The Soil Test

Getting a soil test can happen before or after you clear the lot, but it has to happen.  Before you involve a foundation engineer, hire a good soil engineer.

What is a Soil Engineer?

According to Learn.org, a soil engineer, also known as a geotechnical engineer, is a civil engineer who specializes in evaluating the characteristics of the ground upon which a structure is built. A soil engineer investigates and analyzes a site for such qualities as soil characteristics, composition and drainage. Soil engineers also consider the weight-bearing capacity of the ground under a building's foundation. They evaluate the likelihood that the building will settle or shift over time.

Why Obtain a Soil Test?

Soil is reactive. The engineer will verify just how reactive the soil is where you are about to build. Soil reactivity refers to how much the soil is likely to move by expanding and contracting due to the changing moisture content. The soil test will determine the soil bearing capacity, which is the weight the soil can support per unit area and determines the type of footings or slab that should be used for your house plan.

The soil engineer may use a special piece of equipment to drill down into the ground and extract a soil sample. By determining what kind of soil is at the various depths, they will be able to classify the site and determine the  load bearing capacity of the soil.

If the soil test shows the soil to be unstable, then the footings may have to be placed deeper into the ground, or a different type of foundation may need to be considered.  This information is critical to the foundation engineer.

Soil Classes - OSHA

The Occupational Safety and Health Administration (OSHA) requires the classification of soils to protect workers from injury when working in excavations and trenches. OSHA uses 3 soil classifications plus one for rock, based primarily on strength but also other factors which affect the stability of cut slopes.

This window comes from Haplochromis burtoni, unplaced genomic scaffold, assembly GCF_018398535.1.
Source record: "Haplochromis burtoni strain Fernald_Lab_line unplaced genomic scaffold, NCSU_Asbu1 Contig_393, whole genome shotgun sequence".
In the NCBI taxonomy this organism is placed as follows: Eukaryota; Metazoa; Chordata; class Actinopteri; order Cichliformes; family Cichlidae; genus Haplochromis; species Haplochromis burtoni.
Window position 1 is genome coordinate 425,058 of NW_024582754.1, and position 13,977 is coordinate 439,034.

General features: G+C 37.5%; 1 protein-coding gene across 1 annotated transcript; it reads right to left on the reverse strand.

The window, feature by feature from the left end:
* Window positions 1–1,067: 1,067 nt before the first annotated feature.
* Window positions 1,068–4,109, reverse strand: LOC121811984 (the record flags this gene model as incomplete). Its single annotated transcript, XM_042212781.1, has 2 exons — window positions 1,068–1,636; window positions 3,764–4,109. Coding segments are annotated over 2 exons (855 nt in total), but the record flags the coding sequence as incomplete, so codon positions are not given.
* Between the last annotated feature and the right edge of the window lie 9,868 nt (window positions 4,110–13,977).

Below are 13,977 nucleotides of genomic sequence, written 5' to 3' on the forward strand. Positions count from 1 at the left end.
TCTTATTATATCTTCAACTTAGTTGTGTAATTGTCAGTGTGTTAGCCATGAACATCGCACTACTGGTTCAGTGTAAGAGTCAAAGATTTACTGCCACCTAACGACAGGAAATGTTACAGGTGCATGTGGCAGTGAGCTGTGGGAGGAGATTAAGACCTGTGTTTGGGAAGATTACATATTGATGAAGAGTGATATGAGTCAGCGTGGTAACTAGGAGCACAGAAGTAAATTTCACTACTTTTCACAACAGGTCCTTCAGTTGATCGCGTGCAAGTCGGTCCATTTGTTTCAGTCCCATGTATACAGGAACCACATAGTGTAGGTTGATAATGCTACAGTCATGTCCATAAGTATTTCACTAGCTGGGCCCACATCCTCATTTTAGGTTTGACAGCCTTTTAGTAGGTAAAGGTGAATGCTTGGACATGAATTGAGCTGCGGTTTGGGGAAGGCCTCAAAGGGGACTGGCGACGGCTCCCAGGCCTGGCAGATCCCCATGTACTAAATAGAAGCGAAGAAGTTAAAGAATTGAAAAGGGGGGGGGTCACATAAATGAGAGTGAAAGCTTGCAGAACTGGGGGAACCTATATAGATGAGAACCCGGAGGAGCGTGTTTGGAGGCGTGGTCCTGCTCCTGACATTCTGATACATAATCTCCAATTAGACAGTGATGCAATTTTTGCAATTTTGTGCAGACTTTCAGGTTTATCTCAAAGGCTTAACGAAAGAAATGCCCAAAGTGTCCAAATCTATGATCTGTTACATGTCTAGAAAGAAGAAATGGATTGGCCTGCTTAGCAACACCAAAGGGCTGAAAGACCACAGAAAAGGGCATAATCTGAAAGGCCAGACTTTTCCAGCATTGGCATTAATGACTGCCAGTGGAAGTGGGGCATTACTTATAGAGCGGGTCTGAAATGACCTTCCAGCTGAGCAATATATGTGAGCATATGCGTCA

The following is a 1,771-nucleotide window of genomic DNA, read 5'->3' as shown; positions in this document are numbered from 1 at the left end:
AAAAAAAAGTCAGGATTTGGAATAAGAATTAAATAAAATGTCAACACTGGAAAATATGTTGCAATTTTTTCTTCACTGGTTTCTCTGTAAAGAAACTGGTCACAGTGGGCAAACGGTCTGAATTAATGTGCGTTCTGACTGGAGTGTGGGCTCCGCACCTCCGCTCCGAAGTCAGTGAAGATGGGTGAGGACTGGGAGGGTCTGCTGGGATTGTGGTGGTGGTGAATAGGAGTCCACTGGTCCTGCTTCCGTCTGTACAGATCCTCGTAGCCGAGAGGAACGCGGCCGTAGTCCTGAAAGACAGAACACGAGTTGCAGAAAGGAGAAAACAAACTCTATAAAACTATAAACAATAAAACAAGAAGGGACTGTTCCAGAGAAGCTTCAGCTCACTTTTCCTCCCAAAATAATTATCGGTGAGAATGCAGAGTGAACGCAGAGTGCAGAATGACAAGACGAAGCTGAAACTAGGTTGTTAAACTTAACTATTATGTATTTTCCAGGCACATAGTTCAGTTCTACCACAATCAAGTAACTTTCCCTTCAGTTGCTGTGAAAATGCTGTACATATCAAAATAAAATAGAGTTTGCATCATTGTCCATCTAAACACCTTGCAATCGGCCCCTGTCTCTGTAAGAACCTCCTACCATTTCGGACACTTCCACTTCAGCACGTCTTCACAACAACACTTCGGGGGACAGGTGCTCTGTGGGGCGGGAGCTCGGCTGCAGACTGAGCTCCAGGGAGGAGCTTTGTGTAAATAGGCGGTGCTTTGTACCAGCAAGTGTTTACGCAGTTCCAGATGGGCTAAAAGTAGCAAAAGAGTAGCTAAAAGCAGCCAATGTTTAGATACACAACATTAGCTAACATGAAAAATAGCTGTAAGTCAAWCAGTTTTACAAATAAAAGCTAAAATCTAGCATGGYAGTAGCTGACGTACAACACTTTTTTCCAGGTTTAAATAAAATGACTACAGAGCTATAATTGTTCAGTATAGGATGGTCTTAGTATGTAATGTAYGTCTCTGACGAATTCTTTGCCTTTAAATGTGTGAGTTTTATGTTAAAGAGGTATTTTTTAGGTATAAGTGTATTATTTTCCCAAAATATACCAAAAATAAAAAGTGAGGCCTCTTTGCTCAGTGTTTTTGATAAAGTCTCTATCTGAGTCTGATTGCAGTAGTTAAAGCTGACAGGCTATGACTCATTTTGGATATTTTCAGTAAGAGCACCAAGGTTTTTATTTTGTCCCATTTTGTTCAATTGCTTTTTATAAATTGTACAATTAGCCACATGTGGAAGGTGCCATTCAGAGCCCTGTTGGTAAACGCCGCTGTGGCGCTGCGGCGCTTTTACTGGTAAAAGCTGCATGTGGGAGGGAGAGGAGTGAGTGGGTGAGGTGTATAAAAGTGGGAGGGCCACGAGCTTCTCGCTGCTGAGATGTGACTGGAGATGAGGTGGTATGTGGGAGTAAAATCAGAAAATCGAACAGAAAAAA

• Stable Rock: natural solid mineral matter that can be excavated with vertical sides and remain intact while exposed.
  • Type A - cohesive, plastic soils with unconfined compressive strength greater than 1.5 ton per square foot (tsf)(144 kPa), and meeting several other requirements (which induces a lateral earth pressure of 25 psf per ft of depth)
  • Type B - cohesive soils with unconfined compressive strength between 0.5 tsf (48 kPa) and 1.5 tsf (144 kPa), or unstable dry rock, or soils which would otherwise be Type A (lateral earth pressure of 45 psf per ft of depth)
  • Type C - granular soils or cohesive soils with unconfined compressive strength less than 0.5 tsf (48 kPa) or any submerged or freely seeping soil or adversely bedded soils (lateral earth pressure of 80 psf per ft of depth)
  • Type C60 - A sub-type of Type C soil, though is not officially recognized by OSHA as a separate type, induces a lateral earth pressure of 60 psf per ft of depth

Each of the soil classifications has implications for the way the excavation must be made or the protections (sloping, shoring, shielding, etc.) that must be provided to protect workers from collapse of the excavated bank.